One of the most primal fears is the idea of being stalked and hunted by a wild animal. This concept becomes even more horrifying when the animal clearly has the advantage due to its ferocity, speed or natural habitat. It’s not very surprising then that when Steven Spielberg’s “Jaws” came out on June 1975, countless people became too afraid to enter the water.
Shark movies like the ones inspired by the “Jaws” craze of the mid-70s have become a staple of horror movies. Unlike the sterile isolation of space horror movies, shark movies represent a more visceral type of fear: the fear of being eaten.
Of course, all of these movies, from the supposedly more grounded to the ludicrous Syfy shark movies like “Sharknado” present a very exaggerated picture. Sharks cause an astronomically small number of fatalities each year, only causing 10 deaths in 2020. But the reputation of sharks as remorseless killers still persist and provides regular entertainment.
If you want to feel the fear of the water and the thrill of becoming hunted, below are some of the best and scariest shark movies you can binge watch.
Curl up with some of these movies and be very glad you’re not in the water.
The Shallows (2016)
“The Shallows” follows the story of Nancy, an aspiring doctor and surfer played by the stunning Blake Lively. Nancy is struggling to deal with her mother’s recent death. While surfing by herself in an isolated beach in Mexico, Nancy is trapped away from shore by an enormous great white shark. Nancy is forced to use the shark’s natural environment against it in a desperate bid to return to shore and escape from its furious jaws.
Why See It:
One of the most terrifying aspects of shark movies is just how much regular people are at a disadvantage against them. They’re faster, stronger and infinitely more dangerous in the water than you can ever be. “The Shallows” takes this premise and turns it into a battle of wits as Nancy has to use every advantage she possesses to try to overcome her fishy adversary.
From using local wildlife to clambering up structures for safety, Nancy’s cleverness and determination make this one of the best shark movies on Netflix.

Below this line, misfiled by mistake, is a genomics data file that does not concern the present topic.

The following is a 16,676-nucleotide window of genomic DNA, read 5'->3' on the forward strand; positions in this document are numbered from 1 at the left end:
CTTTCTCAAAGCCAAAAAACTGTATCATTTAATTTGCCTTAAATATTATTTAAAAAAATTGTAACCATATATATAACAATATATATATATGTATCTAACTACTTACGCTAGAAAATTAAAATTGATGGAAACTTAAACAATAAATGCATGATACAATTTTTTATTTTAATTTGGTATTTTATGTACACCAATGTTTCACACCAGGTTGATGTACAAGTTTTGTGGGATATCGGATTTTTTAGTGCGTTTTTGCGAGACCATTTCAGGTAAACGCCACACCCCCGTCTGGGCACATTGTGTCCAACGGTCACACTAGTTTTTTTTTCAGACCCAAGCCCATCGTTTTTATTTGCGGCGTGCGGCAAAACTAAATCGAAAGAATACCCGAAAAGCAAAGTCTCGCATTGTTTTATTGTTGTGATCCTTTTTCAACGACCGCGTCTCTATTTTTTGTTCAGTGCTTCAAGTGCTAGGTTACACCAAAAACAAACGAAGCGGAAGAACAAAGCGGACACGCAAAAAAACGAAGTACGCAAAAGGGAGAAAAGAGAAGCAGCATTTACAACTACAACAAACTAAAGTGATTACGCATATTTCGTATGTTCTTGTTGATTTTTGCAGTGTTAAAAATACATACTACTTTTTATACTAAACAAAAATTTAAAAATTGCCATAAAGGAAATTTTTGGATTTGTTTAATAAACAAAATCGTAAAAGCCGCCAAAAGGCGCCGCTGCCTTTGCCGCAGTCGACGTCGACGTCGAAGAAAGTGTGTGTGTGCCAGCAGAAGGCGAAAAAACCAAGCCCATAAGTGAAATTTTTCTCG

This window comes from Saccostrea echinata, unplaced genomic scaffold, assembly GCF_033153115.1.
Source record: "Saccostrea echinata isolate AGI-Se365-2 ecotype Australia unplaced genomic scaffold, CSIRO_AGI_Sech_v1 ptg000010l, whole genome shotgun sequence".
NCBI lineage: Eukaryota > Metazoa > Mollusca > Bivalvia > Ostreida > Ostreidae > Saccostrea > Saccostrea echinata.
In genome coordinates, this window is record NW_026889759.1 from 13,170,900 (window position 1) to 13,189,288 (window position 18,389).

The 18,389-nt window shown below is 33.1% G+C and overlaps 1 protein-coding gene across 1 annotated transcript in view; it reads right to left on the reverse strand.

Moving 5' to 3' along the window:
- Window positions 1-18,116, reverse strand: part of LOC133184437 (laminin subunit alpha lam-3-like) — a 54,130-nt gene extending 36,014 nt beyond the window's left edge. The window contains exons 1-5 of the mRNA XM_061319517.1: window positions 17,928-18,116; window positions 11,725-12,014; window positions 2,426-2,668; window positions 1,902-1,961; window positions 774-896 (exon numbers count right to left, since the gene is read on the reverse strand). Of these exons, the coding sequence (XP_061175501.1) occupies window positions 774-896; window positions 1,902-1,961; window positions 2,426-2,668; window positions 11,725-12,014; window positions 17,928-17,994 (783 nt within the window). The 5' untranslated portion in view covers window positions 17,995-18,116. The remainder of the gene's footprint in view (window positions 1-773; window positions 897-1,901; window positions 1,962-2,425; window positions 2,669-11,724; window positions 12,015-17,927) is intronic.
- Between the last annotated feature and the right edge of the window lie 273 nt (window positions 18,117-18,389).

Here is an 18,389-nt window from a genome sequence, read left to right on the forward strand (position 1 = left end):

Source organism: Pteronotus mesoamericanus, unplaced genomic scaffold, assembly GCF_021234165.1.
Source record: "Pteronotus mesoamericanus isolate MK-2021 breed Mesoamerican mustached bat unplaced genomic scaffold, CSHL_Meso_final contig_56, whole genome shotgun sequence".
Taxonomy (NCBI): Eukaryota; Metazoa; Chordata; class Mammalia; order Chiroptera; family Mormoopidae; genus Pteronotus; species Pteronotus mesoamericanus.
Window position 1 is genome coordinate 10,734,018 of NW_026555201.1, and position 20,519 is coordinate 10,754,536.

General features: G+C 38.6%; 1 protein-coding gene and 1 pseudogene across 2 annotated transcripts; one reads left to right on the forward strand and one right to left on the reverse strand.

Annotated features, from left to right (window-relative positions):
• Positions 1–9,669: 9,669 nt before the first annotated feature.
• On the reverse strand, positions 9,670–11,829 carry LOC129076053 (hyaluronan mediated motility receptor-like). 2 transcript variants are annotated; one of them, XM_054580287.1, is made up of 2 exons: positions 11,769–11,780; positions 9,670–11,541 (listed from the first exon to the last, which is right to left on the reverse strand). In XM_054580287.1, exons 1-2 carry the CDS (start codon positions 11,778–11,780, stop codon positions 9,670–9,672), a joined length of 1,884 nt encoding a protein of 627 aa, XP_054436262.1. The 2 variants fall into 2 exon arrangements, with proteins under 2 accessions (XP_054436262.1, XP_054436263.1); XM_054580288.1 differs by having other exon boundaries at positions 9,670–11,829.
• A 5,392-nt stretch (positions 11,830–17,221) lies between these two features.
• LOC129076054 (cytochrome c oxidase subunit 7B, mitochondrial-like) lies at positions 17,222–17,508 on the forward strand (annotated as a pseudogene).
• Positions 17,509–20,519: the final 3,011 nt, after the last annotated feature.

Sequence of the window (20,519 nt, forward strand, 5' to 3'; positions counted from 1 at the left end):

Deep Blue Sea (1999)
In a remote subaquatic research station, a medical research company is attempting to cure Alzheimer’s by harvesting the brain enzymes of sharks. Unfortunately, lead scientist Dr. McCallister, played by Saffron Burrows, has been illegally tampering with the sharks, making them bigger, fiercer and smarter.
The premise seems more in line with a Syfy shark movie than a big studio flick, but it delivers. When an emergency damages the facility and begins sinking it, the survivors must now contend with both the dangers of the sea and the freakishly intelligent sharks they’ve created. The movie features stellar performances from Samuel L. Jackson, LL Cool J and Thomas Jane.
Why See It:
Although this movie is not hard science fiction, its premise is extremely unnerving. The one advantage people have over sharks in even the worst times in shark movies is that they are animals. But what happens when they’re not? What happens when the sharks are coordinated, logical and out for revenge?
“Deep Blue Sea” packages this intriguing premise and presents it with enough shocking plot twists and genuinely terrifying moments, all without trying to take itself too seriously. It is about smart sharks, after all.
The Reef (2010)
Continuing a pattern he established with “Black Water,” Australian director Andrew Traucki’s “The Reef” follows a group of five friends who decide to tag along with one of them as he delivers a yacht from Australia to Indonesia. Things go disastrously wrong when the yacht strikes a submerged reef, overturning it and shredding the keel. The group of friends must know risk swimming through the open sea to get to an island. Along the way, they discover that they are now being stalked and hunted by a great white shark.
Why See It: